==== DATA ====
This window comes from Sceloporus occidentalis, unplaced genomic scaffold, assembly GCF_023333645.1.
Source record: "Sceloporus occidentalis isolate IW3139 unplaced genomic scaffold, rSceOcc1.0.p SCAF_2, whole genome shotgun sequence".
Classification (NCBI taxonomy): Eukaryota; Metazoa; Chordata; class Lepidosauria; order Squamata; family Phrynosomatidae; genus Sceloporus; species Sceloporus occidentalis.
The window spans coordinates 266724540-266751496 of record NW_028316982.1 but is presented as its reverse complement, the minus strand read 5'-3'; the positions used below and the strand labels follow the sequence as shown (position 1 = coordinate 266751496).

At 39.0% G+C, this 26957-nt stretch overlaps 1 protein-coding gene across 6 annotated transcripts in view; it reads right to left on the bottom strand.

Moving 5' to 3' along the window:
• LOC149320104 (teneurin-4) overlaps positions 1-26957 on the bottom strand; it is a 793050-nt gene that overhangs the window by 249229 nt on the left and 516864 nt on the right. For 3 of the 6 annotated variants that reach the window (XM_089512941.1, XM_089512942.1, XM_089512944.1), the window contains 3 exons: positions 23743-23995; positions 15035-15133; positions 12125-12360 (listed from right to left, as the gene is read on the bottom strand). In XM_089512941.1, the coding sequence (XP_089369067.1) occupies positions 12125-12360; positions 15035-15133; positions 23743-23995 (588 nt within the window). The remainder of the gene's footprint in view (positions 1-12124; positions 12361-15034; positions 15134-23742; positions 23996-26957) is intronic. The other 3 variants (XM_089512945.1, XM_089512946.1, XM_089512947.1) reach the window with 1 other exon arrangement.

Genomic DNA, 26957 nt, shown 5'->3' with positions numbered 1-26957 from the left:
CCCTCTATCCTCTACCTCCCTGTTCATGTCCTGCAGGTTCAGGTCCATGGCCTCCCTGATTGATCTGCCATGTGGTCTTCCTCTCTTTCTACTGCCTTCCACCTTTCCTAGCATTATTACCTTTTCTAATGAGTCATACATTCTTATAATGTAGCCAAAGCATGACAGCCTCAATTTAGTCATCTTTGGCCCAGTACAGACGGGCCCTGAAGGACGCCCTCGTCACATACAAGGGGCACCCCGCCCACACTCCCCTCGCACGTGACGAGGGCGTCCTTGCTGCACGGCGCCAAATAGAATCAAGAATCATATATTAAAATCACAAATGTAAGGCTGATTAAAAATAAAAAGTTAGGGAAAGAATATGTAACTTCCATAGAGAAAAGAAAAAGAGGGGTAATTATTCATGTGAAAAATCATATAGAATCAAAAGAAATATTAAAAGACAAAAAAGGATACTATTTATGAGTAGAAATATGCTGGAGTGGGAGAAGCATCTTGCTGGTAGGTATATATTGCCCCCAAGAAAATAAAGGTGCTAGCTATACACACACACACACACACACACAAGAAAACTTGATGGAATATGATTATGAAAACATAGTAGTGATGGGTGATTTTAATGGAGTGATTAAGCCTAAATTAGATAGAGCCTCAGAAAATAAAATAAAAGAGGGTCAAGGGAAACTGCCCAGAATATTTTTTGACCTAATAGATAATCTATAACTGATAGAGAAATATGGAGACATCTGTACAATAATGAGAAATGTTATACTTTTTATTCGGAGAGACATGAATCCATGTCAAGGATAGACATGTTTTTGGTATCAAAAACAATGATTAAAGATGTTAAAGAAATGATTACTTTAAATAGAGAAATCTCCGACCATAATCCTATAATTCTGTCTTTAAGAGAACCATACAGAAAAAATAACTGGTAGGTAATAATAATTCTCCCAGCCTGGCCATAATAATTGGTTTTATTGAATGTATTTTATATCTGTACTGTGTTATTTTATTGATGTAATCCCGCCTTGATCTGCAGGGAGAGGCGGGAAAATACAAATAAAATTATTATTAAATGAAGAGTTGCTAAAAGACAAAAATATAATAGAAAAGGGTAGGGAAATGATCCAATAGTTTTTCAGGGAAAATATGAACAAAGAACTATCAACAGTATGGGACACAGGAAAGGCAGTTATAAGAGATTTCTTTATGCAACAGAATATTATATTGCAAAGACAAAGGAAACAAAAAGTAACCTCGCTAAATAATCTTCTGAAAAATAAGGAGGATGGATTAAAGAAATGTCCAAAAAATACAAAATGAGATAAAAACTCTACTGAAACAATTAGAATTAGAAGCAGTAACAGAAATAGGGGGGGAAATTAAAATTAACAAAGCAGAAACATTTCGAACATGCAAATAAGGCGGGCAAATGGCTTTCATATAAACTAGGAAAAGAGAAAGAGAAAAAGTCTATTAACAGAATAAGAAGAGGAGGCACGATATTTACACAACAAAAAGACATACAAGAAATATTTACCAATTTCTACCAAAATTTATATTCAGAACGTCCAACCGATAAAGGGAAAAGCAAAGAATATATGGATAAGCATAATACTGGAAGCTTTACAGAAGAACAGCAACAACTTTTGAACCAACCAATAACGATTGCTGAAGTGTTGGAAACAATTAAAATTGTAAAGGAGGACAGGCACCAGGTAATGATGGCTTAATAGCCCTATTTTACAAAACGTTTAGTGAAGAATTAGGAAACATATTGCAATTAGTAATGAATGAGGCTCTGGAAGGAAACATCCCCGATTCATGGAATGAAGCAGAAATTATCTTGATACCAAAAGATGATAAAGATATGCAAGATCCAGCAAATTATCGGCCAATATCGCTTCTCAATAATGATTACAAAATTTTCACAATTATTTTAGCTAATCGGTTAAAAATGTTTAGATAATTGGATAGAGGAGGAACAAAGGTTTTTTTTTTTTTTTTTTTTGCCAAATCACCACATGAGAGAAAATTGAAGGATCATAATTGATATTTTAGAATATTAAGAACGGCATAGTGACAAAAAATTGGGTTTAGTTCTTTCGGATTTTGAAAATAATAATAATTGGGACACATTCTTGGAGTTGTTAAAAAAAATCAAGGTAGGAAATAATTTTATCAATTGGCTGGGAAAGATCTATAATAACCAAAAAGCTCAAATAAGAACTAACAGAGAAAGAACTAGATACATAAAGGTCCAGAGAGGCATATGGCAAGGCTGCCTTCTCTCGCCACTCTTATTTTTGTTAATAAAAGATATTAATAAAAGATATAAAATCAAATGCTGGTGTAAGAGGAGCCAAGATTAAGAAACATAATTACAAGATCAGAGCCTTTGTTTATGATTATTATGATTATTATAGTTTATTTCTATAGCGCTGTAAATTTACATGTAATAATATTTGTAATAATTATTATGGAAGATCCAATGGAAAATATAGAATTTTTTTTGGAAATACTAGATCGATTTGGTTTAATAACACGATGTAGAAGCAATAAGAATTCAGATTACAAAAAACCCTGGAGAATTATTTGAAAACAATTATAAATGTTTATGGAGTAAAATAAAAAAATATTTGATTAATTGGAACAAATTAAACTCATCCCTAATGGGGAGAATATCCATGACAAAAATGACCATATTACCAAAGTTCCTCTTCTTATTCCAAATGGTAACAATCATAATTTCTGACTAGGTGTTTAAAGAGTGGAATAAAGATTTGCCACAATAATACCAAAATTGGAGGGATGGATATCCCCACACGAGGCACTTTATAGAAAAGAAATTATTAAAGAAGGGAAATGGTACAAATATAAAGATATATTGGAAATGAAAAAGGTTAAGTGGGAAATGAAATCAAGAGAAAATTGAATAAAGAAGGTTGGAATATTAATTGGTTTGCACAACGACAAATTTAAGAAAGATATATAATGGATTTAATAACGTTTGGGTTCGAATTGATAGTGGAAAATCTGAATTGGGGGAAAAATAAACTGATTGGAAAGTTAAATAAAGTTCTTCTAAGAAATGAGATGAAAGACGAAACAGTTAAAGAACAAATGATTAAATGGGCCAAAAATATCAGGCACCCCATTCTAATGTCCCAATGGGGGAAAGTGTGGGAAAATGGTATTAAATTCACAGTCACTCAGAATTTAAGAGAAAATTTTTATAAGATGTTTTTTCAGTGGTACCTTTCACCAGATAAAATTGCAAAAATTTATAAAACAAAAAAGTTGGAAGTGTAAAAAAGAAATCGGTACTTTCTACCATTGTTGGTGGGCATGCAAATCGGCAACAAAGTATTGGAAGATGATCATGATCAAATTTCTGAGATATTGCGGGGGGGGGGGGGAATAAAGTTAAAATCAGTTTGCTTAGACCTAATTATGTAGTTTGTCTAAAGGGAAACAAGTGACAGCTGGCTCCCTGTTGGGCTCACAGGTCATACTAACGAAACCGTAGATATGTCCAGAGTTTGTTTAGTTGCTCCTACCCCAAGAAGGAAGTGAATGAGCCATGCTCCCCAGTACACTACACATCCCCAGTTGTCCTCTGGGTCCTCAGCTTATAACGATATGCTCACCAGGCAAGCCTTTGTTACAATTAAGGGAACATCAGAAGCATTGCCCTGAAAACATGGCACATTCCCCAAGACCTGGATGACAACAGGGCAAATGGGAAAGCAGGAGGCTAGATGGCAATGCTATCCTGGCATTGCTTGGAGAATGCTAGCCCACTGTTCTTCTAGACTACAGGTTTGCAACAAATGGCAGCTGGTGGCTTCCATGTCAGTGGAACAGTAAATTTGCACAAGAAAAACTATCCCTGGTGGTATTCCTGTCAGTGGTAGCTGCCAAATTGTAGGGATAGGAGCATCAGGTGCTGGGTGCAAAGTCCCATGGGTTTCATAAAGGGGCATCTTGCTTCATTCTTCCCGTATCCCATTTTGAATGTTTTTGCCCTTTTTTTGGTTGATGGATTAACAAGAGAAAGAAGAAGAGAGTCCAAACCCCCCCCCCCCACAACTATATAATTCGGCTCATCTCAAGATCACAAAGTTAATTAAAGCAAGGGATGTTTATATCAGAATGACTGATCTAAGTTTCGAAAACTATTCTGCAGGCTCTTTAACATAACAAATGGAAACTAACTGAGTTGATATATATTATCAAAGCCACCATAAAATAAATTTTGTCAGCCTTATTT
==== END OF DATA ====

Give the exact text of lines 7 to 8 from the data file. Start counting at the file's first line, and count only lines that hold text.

• LOC149320104 (teneurin-4) overlaps positions 1-26957 on the bottom strand; it is a 793050-nt gene that overhangs the window by 249229 nt on the left and 516864 nt on the right. For 3 of the 6 annotated variants that reach the window (XM_089512941.1, XM_089512942.1, XM_089512944.1), the window contains 3 exons: positions 23743-23995; positions 15035-15133; positions 12125-12360 (listed from right to left, as the gene is read on the bottom strand). In XM_089512941.1, the coding sequence (XP_089369067.1) occupies positions 12125-12360; positions 15035-15133; positions 23743-23995 (588 nt within the window). The remainder of the gene's footprint in view (positions 1-12124; positions 12361-15034; positions 15134-23742; positions 23996-26957) is intronic. The other 3 variants (XM_089512945.1, XM_089512946.1, XM_089512947.1) reach the window with 1 other exon arrangement.

Genomic DNA, 26957 nt, shown 5'->3' with positions numbered 1-26957 from the left: